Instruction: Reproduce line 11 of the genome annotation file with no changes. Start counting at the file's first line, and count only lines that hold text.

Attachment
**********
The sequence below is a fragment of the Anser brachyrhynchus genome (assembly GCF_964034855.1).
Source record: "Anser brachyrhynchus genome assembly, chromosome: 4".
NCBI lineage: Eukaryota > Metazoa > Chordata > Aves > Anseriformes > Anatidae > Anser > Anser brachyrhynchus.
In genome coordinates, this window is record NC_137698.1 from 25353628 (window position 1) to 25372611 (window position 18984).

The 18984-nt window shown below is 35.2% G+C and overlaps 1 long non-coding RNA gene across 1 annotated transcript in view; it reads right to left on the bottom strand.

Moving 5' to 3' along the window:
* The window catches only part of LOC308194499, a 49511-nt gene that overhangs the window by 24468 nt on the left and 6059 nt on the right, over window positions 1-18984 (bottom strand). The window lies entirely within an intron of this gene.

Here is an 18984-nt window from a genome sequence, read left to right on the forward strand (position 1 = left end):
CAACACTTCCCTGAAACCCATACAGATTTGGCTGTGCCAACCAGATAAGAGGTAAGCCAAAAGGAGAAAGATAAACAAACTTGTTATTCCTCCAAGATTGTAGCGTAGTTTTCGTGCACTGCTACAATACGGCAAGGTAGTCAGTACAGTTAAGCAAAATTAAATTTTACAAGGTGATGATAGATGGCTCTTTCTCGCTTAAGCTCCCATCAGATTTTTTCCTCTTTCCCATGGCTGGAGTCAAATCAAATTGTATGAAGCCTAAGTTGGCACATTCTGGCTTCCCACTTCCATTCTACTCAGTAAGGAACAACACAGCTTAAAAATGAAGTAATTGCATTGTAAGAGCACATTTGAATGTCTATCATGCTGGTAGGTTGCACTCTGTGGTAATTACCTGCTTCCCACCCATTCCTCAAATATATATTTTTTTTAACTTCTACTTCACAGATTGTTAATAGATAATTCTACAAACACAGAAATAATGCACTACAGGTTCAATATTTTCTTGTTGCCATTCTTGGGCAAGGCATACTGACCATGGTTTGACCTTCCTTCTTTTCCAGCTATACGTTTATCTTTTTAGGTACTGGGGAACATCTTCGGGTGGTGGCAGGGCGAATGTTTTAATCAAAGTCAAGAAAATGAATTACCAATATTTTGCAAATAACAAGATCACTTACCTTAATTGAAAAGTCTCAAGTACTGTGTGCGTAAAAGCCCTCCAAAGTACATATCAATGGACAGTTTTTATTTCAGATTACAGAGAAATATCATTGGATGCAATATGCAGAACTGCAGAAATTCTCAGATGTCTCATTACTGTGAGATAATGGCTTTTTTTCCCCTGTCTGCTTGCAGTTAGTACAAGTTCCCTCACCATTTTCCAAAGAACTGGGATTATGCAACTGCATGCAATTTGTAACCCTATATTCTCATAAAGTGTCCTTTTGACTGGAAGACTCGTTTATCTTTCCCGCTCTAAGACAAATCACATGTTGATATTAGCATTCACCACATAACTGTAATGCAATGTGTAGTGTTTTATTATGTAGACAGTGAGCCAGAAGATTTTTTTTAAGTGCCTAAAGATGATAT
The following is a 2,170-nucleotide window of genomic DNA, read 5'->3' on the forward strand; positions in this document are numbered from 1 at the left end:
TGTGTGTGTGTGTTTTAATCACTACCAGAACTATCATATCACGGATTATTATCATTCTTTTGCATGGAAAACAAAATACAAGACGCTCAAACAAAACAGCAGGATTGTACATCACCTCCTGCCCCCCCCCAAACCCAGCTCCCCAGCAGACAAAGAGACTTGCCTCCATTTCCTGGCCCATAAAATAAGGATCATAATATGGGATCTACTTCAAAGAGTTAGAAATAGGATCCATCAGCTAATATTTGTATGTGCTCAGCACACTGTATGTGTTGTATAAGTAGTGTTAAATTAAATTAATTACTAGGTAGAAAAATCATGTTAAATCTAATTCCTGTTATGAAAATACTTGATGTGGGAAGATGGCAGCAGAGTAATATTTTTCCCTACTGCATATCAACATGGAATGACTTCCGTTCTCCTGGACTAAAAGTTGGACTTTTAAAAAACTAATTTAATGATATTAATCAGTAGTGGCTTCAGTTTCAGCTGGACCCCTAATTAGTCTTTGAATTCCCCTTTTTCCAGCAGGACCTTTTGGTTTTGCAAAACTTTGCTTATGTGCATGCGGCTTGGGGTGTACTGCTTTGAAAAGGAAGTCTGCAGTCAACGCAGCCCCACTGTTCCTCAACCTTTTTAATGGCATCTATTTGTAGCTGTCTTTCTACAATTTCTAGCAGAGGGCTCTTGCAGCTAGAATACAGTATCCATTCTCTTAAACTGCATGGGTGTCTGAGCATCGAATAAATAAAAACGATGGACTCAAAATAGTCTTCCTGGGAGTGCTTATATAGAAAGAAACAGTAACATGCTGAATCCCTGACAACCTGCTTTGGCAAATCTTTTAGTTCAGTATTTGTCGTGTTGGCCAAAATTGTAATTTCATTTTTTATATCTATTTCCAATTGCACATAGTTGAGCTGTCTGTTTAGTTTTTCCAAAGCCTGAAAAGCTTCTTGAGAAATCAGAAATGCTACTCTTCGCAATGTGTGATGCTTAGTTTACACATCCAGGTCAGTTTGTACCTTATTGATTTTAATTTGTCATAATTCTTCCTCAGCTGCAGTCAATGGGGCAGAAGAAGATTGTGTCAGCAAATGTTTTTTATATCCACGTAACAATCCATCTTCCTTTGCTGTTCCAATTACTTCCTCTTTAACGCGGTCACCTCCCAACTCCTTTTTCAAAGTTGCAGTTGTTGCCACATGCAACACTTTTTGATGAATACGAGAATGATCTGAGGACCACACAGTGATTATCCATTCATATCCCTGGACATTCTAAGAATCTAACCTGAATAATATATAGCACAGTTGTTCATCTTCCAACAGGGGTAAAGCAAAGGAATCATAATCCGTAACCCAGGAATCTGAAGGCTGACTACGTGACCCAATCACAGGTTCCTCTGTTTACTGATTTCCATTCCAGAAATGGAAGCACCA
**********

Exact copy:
TGTGTGTGTGTGTTTTAATCACTACCAGAACTATCATATCACGGATTATTATCATTCTTTTGCATGGAAAACAAAATACAAGACGCTCAAACAAAACAGCAGGATTGTACATCACCTCCTGCCCCCCCCCAAACCCAGCTCCCCAGCAGACAAAGAGACTTGCCTCCATTTCCTGGCCCATAAAATAAGGATCATAATATGGGATCTACTTCAAAGAGTTAGAAATAGGATCCATCAGCTAATATTTGTATGTGCTCAGCACACTGTATGTGTTGTATAAGTAGTGTTAAATTAAATTAATTACTAGGTAGAAAAATCATGTTAAATCTAATTCCTGTTATGAAAATACTTGATGTGGGAAGATGGCAGCAGAGTAATATTTTTCCCTACTGCATATCAACATGGAATGACTTCCGTTCTCCTGGACTAAAAGTTGGACTTTTAAAAAACTAATTTAATGATATTAATCAGTAGTGGCTTCAGTTTCAGCTGGACCCCTAATTAGTCTTTGAATTCCCCTTTTTCCAGCAGGACCTTTTGGTTTTGCAAAACTTTGCTTATGTGCATGCGGCTTGGGGTGTACTGCTTTGAAAAGGAAGTCTGCAGTCAACGCAGCCCCACTGTTCCTCAACCTTTTTAATGGCATCTATTTGTAGCTGTCTTTCTACAATTTCTAGCAGAGGGCTCTTGCAGCTAGAATACAGTATCCATTCTCTTAAACTGCATGGGTGTCTGAGCATCGAATAAATAAAAACGATGGACTCAAAATAGTCTTCCTGGGAGTGCTTATATAGAAAGAAACAGTAACATGCTGAATCCCTGACAACCTGCTTTGGCAAATCTTTTAGTTCAGTATTTGTCGTGTTGGCCAAAATTGTAATTTCATTTTTTATATCTATTTCCAATTGCACATAGTTGAGCTGTCTGTTTAGTTTTTCCAAAGCCTGAAAAGCTTCTTGAGAAATCAGAAATGCTACTCTTCGCAATGTGTGATGCTTAGTTTACACATCCAGGTCAGTTTGTACCTTATTGATTTTAATTTGTCATAATTCTTCCTCAGCTGCAGTCAATGGGGCAGAAGAAGATTGTGTCAGCAAATGTTTTTTATATCCACGTAACAATCCATCTTCCTTTGCTGTTCCAATTACTTCCTCTTTAACGCGGTCACCTCCCAACTCCTTTTTCAAAGTTGCAGTTGTTGCCACATGCAACACTTTTTGATGAATACGAGAATGATCTGAGGACCACACAGTGATTATCCATTCATATCCCTGGACATTCTAAGAATCTAACCTGAATAATATATAGCACAGTTGTTCATCTTCCAACAGGGGTAAAGCAAAGGAATCATAATCCGTAACCCAGGAATCTGAAGGCTGACTACGTGACCCAATCACAGGTTCCTCTGTTTACTGATTTCCATTCCAGAAATGGAAGCACCA